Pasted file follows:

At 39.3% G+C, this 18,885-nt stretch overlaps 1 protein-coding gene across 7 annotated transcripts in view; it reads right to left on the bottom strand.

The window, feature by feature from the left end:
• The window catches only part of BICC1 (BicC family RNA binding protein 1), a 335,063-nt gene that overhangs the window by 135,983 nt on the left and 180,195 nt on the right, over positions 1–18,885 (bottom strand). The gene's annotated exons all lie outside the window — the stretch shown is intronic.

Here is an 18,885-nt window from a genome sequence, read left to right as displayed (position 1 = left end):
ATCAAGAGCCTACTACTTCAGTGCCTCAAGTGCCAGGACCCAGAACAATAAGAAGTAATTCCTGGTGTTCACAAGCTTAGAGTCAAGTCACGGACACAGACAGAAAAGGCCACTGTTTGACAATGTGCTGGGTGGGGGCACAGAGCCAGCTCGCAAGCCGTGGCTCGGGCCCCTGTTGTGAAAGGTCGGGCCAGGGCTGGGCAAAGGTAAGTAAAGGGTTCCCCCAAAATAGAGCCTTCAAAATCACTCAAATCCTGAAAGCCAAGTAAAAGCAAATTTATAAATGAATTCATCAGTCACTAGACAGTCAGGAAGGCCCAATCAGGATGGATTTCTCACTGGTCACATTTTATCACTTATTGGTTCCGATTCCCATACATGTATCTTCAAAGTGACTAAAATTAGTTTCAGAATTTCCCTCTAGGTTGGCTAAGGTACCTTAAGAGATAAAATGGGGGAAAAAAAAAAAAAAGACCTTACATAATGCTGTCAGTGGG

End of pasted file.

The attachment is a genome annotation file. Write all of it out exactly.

At 39.3% G+C, this 18,885-nt stretch overlaps 1 protein-coding gene across 7 annotated transcripts in view; it reads right to left on the bottom strand.

The window, feature by feature from the left end:
• The window catches only part of BICC1 (BicC family RNA binding protein 1), a 335,063-nt gene that overhangs the window by 135,983 nt on the left and 180,195 nt on the right, over positions 1–18,885 (bottom strand). The gene's annotated exons all lie outside the window — the stretch shown is intronic.

Here is an 18,885-nt window from a genome sequence, read left to right as displayed (position 1 = left end):
ATCAAGAGCCTACTACTTCAGTGCCTCAAGTGCCAGGACCCAGAACAATAAGAAGTAATTCCTGGTGTTCACAAGCTTAGAGTCAAGTCACGGACACAGACAGAAAAGGCCACTGTTTGACAATGTGCTGGGTGGGGGCACAGAGCCAGCTCGCAAGCCGTGGCTCGGGCCCCTGTTGTGAAAGGTCGGGCCAGGGCTGGGCAAAGGTAAGTAAAGGGTTCCCCCAAAATAGAGCCTTCAAAATCACTCAAATCCTGAAAGCCAAGTAAAAGCAAATTTATAAATGAATTCATCAGTCACTAGACAGTCAGGAAGGCCCAATCAGGATGGATTTCTCACTGGTCACATTTTATCACTTATTGGTTCCGATTCCCATACATGTATCTTCAAAGTGACTAAAATTAGTTTCAGAATTTCCCTCTAGGTTGGCTAAGGTACCTTAAGAGATAAAATGGGGGAAAAAAAAAAAAAAGACCTTACATAATGCTGTCAGTGGG